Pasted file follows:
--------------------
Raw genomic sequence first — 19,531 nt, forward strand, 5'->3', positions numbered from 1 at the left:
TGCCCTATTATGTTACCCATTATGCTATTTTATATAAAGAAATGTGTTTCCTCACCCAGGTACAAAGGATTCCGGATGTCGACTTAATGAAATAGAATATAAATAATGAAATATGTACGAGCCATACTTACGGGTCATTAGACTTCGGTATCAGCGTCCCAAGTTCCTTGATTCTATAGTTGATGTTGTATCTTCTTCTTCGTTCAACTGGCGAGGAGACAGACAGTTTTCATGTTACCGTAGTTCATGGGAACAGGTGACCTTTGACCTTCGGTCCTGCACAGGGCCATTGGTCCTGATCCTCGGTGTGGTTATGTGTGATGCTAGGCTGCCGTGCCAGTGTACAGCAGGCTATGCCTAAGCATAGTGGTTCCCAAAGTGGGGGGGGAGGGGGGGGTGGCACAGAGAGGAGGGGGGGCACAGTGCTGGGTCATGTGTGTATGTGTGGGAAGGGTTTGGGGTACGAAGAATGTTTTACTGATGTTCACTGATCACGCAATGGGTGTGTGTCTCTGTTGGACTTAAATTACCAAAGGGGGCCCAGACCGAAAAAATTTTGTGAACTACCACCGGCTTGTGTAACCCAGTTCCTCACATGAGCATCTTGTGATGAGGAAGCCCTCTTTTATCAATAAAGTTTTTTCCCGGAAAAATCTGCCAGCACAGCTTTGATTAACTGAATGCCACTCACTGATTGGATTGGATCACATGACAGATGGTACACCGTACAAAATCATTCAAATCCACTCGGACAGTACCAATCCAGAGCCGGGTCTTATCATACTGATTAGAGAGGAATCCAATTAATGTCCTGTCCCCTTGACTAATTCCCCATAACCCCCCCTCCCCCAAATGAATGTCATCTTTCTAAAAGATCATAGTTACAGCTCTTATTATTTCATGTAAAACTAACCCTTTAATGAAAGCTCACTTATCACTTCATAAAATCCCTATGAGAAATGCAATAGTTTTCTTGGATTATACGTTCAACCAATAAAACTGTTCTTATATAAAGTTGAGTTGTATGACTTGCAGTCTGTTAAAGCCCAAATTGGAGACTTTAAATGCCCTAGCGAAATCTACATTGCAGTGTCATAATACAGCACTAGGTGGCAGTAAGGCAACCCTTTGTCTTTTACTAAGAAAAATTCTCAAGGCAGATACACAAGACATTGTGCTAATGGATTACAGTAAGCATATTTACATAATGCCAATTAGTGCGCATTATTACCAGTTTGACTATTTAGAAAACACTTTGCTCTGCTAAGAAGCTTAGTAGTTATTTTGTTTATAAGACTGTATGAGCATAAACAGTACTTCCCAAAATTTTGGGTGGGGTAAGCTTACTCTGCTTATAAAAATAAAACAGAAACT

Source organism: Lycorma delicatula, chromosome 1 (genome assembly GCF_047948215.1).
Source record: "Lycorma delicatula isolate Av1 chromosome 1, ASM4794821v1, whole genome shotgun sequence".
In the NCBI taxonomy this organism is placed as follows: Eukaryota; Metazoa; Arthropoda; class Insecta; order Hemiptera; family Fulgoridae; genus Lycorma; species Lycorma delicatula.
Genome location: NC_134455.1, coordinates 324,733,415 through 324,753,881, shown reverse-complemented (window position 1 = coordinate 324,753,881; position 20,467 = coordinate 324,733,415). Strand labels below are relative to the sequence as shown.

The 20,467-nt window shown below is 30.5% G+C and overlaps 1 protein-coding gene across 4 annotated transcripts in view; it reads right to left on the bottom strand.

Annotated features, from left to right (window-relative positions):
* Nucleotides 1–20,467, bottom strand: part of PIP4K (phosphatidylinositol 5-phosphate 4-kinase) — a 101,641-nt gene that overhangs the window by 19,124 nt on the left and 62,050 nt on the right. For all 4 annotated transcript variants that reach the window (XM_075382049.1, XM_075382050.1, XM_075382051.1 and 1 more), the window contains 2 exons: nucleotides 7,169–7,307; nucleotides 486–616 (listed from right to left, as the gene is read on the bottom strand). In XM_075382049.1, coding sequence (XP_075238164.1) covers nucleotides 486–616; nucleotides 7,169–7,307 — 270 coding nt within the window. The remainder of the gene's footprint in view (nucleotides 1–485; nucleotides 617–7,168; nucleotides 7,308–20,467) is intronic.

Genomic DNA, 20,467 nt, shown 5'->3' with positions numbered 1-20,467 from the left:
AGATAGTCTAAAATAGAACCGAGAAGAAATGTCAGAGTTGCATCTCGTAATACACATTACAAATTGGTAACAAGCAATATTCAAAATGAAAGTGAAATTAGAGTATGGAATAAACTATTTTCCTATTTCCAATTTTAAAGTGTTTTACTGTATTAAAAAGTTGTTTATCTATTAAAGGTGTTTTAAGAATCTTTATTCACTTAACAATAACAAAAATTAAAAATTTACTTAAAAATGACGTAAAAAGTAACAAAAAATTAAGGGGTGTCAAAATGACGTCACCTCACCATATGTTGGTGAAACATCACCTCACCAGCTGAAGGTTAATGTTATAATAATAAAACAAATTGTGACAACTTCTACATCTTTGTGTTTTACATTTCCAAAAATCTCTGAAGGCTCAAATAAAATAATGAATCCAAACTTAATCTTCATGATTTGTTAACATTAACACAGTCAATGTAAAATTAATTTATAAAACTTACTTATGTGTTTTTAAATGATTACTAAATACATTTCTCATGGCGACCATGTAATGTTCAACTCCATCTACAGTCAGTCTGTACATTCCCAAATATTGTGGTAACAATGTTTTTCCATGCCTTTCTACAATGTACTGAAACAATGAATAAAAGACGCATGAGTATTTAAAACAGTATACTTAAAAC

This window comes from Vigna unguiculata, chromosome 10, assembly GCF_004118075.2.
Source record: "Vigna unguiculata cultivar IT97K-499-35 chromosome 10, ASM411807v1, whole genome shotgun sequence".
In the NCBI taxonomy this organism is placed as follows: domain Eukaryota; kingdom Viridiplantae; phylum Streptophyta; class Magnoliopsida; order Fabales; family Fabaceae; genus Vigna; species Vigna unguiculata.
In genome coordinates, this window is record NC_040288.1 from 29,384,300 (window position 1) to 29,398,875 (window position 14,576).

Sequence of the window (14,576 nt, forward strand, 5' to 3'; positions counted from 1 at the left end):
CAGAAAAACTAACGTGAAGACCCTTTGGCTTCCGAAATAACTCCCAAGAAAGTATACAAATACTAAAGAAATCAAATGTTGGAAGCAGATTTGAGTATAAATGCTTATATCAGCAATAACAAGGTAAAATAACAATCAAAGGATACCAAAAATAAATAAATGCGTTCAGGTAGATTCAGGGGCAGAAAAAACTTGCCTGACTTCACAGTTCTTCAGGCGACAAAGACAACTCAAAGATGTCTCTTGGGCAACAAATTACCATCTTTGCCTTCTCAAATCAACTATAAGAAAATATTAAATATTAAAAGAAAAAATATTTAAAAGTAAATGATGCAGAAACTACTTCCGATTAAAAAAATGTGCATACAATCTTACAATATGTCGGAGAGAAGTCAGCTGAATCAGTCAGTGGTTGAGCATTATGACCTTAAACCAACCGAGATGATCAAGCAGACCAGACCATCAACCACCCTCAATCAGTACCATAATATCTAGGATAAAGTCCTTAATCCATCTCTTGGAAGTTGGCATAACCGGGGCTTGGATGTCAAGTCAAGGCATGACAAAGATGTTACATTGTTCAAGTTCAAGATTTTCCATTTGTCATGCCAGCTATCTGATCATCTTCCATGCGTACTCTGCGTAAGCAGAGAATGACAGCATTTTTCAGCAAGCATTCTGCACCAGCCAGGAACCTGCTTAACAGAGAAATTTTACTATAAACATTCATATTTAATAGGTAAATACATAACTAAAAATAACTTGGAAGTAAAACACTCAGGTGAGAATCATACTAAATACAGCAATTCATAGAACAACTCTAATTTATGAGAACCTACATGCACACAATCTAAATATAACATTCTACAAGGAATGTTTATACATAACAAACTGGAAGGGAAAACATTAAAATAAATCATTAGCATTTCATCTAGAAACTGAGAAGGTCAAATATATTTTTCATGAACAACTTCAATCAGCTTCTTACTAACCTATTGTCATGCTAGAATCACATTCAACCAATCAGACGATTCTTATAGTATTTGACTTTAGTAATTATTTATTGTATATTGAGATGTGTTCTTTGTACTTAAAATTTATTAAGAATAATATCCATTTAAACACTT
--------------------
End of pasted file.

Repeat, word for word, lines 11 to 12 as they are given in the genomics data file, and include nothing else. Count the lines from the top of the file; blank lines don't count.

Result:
AGATAGTCTAAAATAGAACCGAGAAGAAATGTCAGAGTTGCATCTCGTAATACACATTACAAATTGGTAACAAGCAATATTCAAAATGAAAGTGAAATTAGAGTATGGAATAAACTATTTTCCTATTTCCAATTTTAAAGTGTTTTACTGTATTAAAAAGTTGTTTATCTATTAAAGGTGTTTTAAGAATCTTTATTCACTTAACAATAACAAAAATTAAAAATTTACTTAAAAATGACGTAAAAAGTAACAAAAAATTAAGGGGTGTCAAAATGACGTCACCTCACCATATGTTGGTGAAACATCACCTCACCAGCTGAAGGTTAATGTTATAATAATAAAACAAATTGTGACAACTTCTACATCTTTGTGTTTTACATTTCCAAAAATCTCTGAAGGCTCAAATAAAATAATGAATCCAAACTTAATCTTCATGATTTGTTAACATTAACACAGTCAATGTAAAATTAATTTATAAAACTTACTTATGTGTTTTTAAATGATTACTAAATACATTTCTCATGGCGACCATGTAATGTTCAACTCCATCTACAGTCAGTCTGTACATTCCCAAATATTGTGGTAACAATGTTTTTCCATGCCTTTCTACAATGTACTGAAACAATGAATAAAAGACGCATGAGTATTTAAAACAGTATACTTAAAAC

This window comes from Vigna unguiculata, chromosome 10, assembly GCF_004118075.2.